#Google is Ruining Our Sense of Wonder: @peteholmes

When’s the last time a question came up during conversation with friends where no one knew the answer and it look longer than five seconds for someone to pull out their smartphone?

Long gone are the days of endlessly debated questions, where the right answer, or any reasonable answer at all, was further away than a 15-20 second wait to punch the question into Google or any other search engine (allegedly other search engines exist, we’re told). As a result, we’ve lost our ability to wonder, to wait to find anything out, to ponder and pontificate and pull meaning and answers out of bits of information.

And according to comedian Pete Holmes, we’re all poorer for it.

In a recent visit to Conan O’Brien’s show, Holmes argues that, since it takes so little time to go from random question to factual answer now that we’ve got the Internet in our pockets at all times, there’s no difference between knowing and not knowing. In addition, because there’s no exploration or real research needed to find or learn answers, we aren’t any richer or more enlightened for having the answers.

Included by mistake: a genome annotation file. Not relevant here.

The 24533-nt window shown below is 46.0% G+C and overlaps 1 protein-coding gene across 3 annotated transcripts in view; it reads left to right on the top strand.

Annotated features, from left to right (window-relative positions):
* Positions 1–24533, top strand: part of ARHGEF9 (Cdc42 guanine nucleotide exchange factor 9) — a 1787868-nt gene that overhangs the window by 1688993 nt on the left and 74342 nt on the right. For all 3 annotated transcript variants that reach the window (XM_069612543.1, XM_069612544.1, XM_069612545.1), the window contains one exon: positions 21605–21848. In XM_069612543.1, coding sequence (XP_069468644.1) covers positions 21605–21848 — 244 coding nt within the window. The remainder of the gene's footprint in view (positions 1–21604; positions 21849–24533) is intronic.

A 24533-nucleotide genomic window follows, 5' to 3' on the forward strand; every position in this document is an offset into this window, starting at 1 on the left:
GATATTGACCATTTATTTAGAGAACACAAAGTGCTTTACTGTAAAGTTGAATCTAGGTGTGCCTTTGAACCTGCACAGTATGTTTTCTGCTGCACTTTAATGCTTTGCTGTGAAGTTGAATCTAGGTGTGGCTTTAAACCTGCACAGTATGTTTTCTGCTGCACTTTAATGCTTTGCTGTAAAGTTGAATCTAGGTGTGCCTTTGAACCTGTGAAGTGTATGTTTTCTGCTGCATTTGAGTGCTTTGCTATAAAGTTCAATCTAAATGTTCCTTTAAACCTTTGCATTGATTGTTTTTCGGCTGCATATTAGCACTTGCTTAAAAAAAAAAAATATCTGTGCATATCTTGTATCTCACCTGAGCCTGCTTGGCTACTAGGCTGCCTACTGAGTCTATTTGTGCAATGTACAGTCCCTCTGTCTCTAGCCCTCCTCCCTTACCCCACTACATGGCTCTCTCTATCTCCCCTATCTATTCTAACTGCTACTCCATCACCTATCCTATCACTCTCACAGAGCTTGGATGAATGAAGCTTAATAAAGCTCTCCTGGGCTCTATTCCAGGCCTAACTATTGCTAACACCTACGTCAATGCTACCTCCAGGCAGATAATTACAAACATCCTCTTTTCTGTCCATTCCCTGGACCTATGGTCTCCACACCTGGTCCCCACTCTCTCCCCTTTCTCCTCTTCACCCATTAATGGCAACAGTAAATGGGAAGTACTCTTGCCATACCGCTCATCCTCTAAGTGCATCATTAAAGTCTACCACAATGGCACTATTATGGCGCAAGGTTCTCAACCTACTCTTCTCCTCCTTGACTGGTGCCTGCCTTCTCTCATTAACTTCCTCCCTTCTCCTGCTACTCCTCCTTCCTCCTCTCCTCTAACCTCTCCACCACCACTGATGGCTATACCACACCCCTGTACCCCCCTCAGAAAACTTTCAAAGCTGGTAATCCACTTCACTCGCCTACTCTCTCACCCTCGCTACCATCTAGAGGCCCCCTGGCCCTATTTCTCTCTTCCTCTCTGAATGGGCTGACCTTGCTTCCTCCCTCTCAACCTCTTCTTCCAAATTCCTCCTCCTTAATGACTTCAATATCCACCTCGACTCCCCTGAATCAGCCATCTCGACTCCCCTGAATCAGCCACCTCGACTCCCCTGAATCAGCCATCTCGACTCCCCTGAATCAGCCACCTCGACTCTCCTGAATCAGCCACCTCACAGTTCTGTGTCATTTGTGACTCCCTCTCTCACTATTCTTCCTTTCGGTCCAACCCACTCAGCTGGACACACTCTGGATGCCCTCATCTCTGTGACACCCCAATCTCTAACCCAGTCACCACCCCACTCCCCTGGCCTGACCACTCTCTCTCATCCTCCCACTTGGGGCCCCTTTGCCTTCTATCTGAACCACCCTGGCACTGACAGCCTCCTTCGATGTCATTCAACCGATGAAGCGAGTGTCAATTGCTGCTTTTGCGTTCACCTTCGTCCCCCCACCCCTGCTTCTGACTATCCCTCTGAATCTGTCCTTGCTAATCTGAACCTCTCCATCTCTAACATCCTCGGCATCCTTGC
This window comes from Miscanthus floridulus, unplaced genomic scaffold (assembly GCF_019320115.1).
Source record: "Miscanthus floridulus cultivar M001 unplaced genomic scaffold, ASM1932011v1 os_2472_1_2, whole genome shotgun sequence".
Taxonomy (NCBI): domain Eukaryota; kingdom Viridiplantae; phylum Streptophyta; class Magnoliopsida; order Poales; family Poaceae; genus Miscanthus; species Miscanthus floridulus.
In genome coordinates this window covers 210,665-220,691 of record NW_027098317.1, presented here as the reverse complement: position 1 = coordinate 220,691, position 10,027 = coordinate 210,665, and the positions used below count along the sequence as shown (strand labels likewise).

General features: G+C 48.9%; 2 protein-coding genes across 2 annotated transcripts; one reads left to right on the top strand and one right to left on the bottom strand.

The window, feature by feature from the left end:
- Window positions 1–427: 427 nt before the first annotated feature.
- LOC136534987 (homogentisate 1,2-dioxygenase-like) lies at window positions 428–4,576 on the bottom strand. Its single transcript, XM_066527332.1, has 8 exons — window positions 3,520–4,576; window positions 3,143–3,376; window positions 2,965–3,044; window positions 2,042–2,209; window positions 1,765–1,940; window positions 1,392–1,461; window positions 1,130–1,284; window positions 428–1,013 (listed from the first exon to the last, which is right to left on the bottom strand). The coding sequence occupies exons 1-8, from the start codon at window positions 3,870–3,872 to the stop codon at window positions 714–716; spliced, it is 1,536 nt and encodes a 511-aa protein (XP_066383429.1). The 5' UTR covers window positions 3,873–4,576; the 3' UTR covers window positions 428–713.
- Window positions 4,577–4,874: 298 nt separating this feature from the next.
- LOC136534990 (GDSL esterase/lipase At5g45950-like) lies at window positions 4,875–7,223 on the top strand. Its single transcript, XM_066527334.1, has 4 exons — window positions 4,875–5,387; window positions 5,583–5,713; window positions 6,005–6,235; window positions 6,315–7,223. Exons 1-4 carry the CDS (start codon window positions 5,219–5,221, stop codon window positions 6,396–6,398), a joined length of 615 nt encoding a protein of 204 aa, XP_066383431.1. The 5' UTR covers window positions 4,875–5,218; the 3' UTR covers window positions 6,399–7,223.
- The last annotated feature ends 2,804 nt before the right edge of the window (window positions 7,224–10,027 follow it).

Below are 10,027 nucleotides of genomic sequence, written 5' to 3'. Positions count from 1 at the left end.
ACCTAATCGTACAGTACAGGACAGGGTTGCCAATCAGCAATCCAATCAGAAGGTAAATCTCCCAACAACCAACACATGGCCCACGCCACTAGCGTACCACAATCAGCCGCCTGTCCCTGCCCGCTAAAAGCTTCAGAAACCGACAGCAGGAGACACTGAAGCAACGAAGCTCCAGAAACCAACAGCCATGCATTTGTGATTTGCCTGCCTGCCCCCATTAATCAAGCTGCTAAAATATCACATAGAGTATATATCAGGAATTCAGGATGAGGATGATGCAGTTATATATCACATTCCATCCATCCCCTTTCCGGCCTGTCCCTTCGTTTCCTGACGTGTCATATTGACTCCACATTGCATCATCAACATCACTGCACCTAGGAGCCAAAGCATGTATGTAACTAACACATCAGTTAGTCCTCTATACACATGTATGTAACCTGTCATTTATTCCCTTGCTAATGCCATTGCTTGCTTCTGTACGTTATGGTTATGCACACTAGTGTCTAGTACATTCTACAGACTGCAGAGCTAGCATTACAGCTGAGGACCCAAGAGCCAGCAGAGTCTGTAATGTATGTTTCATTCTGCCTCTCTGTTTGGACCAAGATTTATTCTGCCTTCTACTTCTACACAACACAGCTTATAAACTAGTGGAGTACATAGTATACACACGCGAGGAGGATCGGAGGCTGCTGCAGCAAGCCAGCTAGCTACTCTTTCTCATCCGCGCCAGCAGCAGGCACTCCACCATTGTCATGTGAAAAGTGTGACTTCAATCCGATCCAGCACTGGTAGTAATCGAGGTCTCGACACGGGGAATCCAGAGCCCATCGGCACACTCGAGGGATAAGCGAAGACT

“Having Google on your phone is like having a drunk know-it-all in your pocket,” he says. “The time between not knowing and knowing is so brief that knowing feels exactly like not knowing, so life is meaningless.”

The sad thing is, he’s right. Nearly 100% dead-on right. It’s kind of disappointing, isn’t it?

On the other hand… now we’re saved from this kind of person:



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1 Comment

  • Like many truths, this one has constraints on it. Maybe it’s just what my friends and I are into, but we can stump Google pretty regularly (a lot of pre-1995 information never made it to the Web). My sense of wonder gets reinforced by Google as well, as in, “wait — somebody else knows about that?”

    And now I want to see if the Guelph Weathermen are any better documented than last time I checked…